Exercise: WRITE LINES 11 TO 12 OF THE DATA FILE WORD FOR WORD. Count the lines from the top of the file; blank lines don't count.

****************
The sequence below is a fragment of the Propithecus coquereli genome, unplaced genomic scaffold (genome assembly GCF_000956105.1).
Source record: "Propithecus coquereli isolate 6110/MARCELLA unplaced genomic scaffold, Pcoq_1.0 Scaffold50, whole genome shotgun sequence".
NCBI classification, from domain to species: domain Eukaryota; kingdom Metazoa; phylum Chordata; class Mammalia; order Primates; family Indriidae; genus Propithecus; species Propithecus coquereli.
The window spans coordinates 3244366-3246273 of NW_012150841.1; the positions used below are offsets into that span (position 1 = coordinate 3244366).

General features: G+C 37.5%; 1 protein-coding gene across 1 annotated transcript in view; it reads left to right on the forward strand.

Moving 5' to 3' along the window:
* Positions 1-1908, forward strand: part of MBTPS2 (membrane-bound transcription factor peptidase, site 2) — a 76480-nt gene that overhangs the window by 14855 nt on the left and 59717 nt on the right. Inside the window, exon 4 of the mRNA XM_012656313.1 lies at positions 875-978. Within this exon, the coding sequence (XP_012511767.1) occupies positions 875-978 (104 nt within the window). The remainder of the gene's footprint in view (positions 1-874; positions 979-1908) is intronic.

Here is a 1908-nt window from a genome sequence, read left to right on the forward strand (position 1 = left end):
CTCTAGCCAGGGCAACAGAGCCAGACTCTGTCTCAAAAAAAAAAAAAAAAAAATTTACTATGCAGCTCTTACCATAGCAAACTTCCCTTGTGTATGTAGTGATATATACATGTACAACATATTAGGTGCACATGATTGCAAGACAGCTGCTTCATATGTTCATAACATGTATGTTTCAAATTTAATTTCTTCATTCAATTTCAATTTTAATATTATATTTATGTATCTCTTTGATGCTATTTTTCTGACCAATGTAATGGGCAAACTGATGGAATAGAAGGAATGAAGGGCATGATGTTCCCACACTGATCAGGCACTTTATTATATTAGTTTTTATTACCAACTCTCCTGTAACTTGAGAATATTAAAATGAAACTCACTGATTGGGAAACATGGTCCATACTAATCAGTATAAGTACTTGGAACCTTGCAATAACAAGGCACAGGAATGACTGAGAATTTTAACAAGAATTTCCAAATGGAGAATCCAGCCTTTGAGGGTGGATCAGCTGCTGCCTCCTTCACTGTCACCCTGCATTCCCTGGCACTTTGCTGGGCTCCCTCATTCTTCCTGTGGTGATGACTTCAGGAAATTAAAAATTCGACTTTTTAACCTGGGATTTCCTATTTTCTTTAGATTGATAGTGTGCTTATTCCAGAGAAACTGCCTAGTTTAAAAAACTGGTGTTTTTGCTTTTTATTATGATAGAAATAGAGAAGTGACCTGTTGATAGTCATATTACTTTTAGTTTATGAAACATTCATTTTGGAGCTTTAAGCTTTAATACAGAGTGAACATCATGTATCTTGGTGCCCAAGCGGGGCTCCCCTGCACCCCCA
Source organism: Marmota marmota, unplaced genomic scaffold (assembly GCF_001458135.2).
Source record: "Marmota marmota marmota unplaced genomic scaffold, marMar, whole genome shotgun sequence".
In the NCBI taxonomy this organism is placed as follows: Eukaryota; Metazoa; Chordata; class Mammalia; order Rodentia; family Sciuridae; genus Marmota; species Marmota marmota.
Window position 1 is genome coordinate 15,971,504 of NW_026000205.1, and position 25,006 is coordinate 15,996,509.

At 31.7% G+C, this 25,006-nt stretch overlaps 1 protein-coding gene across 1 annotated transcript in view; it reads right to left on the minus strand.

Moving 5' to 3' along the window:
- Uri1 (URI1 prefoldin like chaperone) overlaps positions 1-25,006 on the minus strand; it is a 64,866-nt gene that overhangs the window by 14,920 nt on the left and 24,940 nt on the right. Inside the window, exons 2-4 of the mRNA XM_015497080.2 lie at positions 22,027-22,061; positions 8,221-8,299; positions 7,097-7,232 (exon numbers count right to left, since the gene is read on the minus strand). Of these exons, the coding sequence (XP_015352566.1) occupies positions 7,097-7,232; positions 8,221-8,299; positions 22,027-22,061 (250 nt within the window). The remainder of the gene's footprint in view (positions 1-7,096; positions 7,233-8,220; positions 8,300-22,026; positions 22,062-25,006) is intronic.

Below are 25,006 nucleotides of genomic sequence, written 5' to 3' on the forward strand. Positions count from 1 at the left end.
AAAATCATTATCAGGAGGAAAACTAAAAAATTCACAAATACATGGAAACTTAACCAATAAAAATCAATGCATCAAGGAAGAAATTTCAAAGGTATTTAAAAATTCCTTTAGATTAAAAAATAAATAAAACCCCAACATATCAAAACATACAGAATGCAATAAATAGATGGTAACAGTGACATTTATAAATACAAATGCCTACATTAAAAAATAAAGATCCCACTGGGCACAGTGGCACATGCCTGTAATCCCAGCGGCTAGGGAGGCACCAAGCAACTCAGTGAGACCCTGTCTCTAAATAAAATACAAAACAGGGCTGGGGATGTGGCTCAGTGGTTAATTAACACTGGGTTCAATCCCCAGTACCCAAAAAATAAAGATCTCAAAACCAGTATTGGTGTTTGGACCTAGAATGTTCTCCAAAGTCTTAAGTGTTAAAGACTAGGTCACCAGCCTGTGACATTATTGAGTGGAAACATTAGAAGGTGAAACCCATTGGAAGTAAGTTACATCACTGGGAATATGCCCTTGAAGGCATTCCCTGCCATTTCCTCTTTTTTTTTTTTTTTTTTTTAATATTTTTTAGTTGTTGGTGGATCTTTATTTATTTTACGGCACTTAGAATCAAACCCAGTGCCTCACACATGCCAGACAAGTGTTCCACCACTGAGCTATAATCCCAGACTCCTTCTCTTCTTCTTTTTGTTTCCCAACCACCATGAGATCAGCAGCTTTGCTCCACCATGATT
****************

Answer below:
Source record: "Marmota marmota marmota unplaced genomic scaffold, marMar, whole genome shotgun sequence".
In the NCBI taxonomy this organism is placed as follows: Eukaryota; Metazoa; Chordata; class Mammalia; order Rodentia; family Sciuridae; genus Marmota; species Marmota marmota.